For one thing, cow hooves and legs are the most frequently injured parts of their bodies.

These are large animals, and it’s hard on their legs when they jump.

Furthermore, your cows are not guaranteed to clear the fence if they attempt to get over it.

Cows more often tear down large areas of the fence in their efforts to escape. 

This is because they usually feel frantic, scared, or otherwise overwhelmed when they behave this way. 

They aren’t calculating how best to get over the fence!

Even if they don’t take the fence down, it’s very frustrating when your cows get out of their pasture.

Related Reading: How to keep cows away from food and bushes

Preventing Cows From Jumping Over Fences

There are two main areas to focus your attention on here:

  • Training your animals with electric fencing
  • Keeping your herd as calm as possible


As with other animals, there is a range of options for cattle fencing.

Electric fence systems are our recommendation for your cattle’s fencing type.

The standard is to use 4-4.5′ foot fences for your cattle.

While cows can technically jump higher than this, most won’t attempt such a feat, especially if you do a good job with your fencing.

However, electric fence training isn’t as simple as placing the fence and moving on.

Part of your fencing process should include tying a colorful ribbon onto the fencing wire at various intervals.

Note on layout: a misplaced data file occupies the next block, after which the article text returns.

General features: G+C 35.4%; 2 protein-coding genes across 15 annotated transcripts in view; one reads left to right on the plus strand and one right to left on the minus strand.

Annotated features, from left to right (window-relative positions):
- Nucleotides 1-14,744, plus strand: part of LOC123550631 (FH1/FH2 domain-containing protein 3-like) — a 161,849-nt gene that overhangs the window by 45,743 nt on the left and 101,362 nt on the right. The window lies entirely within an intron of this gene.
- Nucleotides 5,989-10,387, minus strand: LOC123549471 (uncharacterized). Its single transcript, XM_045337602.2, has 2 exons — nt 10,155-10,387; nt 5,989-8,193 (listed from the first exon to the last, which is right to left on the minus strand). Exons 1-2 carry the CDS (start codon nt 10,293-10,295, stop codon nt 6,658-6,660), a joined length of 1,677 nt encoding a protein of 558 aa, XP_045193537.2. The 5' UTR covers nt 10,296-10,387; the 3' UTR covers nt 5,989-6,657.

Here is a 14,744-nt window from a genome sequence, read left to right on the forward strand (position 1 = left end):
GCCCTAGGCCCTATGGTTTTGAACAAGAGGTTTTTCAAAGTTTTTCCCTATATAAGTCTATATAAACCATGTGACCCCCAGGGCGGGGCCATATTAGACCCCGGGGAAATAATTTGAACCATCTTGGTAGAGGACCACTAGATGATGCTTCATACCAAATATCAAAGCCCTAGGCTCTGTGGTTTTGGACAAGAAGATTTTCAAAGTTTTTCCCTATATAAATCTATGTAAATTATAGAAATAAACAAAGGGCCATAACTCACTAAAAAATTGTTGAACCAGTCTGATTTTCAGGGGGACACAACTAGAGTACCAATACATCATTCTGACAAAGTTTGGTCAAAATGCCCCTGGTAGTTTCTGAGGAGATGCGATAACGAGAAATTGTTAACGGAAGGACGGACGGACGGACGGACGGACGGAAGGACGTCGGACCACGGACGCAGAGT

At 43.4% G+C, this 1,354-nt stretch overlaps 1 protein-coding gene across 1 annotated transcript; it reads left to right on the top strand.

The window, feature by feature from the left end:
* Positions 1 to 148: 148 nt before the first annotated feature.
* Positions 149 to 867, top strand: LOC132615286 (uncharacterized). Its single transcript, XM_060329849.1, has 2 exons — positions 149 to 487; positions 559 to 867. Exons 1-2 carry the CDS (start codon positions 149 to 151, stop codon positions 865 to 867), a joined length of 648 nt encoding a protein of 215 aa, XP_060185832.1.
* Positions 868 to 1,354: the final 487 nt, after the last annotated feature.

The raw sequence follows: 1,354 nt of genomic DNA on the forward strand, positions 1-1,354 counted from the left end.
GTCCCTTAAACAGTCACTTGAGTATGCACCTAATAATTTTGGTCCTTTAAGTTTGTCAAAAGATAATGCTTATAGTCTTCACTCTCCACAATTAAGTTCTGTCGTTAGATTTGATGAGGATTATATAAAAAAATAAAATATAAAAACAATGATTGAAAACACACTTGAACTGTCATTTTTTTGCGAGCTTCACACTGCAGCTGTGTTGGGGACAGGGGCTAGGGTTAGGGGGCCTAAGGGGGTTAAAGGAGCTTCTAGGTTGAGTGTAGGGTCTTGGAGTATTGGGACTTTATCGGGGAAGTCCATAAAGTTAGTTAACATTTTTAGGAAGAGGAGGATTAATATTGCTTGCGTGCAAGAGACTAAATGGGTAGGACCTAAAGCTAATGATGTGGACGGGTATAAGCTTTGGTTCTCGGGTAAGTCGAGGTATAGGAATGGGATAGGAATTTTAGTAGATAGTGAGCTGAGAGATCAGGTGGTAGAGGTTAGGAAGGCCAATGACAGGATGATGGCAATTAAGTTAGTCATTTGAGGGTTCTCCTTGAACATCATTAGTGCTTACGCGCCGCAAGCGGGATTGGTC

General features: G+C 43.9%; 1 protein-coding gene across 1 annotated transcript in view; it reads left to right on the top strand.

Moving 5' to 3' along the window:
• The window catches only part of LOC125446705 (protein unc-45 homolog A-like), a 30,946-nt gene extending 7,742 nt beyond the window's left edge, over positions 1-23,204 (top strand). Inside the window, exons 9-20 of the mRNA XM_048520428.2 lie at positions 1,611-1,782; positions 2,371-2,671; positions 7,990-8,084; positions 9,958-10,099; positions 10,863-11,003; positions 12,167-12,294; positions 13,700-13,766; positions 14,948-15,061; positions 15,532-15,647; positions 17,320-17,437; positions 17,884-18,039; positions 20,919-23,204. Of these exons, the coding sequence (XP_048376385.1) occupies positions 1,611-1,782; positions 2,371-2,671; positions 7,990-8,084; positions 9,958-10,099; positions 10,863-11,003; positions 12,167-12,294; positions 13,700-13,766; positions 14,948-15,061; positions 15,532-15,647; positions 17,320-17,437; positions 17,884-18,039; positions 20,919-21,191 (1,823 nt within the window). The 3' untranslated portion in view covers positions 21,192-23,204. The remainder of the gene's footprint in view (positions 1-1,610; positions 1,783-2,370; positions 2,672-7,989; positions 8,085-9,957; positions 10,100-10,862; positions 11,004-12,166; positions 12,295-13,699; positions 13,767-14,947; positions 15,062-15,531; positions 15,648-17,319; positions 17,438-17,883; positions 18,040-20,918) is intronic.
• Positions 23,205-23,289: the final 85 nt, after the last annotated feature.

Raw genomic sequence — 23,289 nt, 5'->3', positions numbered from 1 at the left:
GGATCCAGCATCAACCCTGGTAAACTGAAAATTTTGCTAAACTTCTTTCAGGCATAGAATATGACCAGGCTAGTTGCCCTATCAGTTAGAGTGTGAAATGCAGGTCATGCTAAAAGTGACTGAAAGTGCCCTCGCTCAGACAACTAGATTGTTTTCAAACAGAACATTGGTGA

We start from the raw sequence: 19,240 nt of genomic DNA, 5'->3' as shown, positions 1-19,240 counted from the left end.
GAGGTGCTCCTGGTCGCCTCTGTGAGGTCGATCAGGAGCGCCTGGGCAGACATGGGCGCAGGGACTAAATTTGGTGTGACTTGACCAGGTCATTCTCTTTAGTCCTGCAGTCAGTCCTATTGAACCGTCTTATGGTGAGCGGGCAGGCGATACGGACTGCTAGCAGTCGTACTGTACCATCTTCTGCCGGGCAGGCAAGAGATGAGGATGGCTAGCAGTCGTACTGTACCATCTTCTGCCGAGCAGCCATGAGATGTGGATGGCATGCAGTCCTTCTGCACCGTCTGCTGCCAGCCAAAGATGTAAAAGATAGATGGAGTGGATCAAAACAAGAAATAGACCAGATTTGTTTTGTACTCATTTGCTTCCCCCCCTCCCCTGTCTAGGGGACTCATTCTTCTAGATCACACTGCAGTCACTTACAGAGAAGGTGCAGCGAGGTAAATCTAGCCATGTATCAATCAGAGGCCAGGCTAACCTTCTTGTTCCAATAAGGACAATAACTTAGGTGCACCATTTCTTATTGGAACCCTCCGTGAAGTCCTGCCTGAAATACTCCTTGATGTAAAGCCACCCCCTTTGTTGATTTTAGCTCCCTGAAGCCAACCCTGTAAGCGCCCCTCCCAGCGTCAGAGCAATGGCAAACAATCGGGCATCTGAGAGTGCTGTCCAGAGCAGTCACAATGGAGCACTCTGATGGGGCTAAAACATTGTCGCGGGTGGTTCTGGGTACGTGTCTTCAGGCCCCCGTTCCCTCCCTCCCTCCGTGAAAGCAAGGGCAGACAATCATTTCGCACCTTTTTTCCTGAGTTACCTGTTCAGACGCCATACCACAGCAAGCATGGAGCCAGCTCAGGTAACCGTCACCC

This helps your cows recognize where the wire is.

Your cows will probably take an interest in the ribbon when they first go out to pasture. 

But they will be nipped by the fence if they decide to explore.

It won’t hurt them badly, just enough to tell them not to cross the fence.

Related: How many joules on an electric fence do you need for cattle?

Keeping a Happy Herd

We also recommend you simultaneously put older, more trusted animals as your newer, more skittish cows.

These more experienced animals will be an example to the younger ones on how to behave while out to pasture.

Their assuredness will put your other animals more at ease as well.

To avoid startling responses, ensure that anyone around your herd knows how to handle cows.

You don’t want anybody yelling, waving, or running at them.

Are Cows Good Jumpers?

When people close their eyes and imagine cows, jumping isn’t something likely to come to mind, but it’s not that uncommon.

In England, there was even a famous case of an extremely active bovine making a 6′-foot leap to land on the roof of a low house!

But while such impressive hops are possible, most folks will never see this.

Some cattle ranchers swear by jumping as a sign of a happy herd.

Happy cows make happy jumps!

Though, as we covered above, this isn’t always the case.

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Growing up amidst the sprawling farms of the South, Wesley developed a profound connection with farm animals from a young age. His childhood experiences instilled in him a deep respect for sustainable and humane farming practices. Today, through, Wesley shares his rich knowledge, aiming to inspire and educate others about the joys and intricacies of rural life.